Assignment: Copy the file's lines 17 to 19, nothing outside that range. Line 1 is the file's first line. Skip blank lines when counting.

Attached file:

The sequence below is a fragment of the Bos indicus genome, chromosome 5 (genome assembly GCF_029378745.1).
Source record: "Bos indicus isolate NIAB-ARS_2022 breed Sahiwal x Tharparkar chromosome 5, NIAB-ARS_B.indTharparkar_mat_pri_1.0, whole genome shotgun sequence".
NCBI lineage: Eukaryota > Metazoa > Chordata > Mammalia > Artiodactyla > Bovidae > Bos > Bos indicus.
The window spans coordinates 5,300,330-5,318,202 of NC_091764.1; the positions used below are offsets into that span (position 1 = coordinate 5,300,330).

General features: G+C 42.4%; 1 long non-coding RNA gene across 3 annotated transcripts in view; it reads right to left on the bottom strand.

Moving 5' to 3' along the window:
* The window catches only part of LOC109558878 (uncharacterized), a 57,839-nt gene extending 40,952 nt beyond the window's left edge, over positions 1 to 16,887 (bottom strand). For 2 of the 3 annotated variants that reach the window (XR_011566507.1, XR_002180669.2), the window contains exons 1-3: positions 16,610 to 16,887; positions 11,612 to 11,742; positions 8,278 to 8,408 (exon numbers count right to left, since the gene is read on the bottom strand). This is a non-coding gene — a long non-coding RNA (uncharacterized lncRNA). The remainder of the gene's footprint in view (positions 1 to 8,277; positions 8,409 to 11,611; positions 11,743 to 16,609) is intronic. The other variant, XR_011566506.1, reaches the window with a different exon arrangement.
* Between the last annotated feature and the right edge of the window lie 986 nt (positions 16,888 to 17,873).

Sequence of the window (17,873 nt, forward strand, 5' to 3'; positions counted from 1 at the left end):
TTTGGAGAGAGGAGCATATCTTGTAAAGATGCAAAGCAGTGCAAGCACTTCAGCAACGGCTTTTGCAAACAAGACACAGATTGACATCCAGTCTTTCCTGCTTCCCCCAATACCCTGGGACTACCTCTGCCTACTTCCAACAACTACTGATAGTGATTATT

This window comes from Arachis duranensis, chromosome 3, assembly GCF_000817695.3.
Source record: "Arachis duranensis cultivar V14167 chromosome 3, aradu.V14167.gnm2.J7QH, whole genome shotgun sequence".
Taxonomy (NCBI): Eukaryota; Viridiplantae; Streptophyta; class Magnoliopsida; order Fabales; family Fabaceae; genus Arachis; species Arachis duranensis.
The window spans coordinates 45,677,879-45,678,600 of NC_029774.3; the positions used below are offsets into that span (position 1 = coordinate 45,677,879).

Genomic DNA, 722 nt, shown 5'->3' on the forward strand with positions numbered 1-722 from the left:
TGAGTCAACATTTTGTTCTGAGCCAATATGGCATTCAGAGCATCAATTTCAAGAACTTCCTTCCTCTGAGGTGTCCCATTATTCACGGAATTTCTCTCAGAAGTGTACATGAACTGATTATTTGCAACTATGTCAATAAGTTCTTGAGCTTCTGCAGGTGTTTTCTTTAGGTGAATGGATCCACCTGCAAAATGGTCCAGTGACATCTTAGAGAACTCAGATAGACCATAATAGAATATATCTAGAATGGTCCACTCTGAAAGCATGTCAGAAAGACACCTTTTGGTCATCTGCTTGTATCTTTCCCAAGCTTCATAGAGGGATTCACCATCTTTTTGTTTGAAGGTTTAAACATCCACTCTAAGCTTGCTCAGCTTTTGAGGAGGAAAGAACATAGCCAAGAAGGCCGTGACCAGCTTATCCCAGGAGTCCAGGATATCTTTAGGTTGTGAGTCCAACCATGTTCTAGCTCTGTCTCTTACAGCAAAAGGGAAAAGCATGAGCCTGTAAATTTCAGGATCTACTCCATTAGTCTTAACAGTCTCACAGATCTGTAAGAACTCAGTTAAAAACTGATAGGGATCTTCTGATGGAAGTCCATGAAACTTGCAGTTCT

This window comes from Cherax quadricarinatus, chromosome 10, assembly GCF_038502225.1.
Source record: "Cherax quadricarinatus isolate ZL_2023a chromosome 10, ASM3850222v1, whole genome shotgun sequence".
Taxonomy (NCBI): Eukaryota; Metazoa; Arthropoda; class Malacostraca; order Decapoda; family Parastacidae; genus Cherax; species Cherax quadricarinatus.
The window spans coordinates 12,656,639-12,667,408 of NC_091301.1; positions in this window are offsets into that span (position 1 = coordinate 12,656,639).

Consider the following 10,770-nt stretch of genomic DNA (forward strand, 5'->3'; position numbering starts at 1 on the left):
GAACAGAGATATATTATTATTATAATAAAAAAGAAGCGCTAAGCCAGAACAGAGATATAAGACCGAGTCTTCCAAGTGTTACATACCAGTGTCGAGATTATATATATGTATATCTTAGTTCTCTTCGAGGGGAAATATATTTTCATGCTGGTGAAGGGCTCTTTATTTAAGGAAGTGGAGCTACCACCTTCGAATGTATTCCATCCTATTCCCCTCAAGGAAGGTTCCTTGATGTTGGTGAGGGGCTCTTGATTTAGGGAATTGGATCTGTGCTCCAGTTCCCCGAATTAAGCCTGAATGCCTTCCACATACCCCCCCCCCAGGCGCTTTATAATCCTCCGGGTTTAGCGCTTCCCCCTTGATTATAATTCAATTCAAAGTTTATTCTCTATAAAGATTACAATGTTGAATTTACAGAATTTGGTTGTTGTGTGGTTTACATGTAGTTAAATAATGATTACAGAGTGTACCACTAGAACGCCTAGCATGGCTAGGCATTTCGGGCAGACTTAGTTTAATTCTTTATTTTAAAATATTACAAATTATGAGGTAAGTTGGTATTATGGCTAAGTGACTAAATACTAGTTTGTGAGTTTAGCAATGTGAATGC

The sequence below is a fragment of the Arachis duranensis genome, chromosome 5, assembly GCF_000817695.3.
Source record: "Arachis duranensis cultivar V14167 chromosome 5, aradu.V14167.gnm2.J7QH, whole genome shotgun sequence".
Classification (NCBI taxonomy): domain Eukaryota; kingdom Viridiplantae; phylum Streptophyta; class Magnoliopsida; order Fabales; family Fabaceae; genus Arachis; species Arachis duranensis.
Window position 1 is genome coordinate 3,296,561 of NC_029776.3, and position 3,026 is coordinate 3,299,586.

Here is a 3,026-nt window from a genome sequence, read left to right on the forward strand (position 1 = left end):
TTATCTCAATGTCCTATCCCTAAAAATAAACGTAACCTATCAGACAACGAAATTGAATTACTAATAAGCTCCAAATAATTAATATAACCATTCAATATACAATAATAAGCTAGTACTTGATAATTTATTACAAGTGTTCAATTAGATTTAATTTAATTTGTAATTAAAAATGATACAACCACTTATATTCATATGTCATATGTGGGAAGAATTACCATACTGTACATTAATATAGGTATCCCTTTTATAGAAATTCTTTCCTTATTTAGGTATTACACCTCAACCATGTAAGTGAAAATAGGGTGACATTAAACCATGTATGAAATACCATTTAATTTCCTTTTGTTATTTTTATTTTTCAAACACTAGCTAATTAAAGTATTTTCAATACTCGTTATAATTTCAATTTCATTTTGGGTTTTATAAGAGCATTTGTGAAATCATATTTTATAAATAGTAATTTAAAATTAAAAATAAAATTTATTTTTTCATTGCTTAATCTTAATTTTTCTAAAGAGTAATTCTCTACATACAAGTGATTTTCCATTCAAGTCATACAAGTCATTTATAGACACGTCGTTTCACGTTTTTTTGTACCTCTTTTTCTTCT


This window comes from Cherax quadricarinatus, chromosome 10, assembly GCF_038502225.1.
Source record: "Cherax quadricarinatus isolate ZL_2023a chromosome 10, ASM3850222v1, whole genome shotgun sequence".
Taxonomy (NCBI): Eukaryota; Metazoa; Arthropoda; class Malacostraca; order Decapoda; family Parastacidae; genus Cherax; species Cherax quadricarinatus.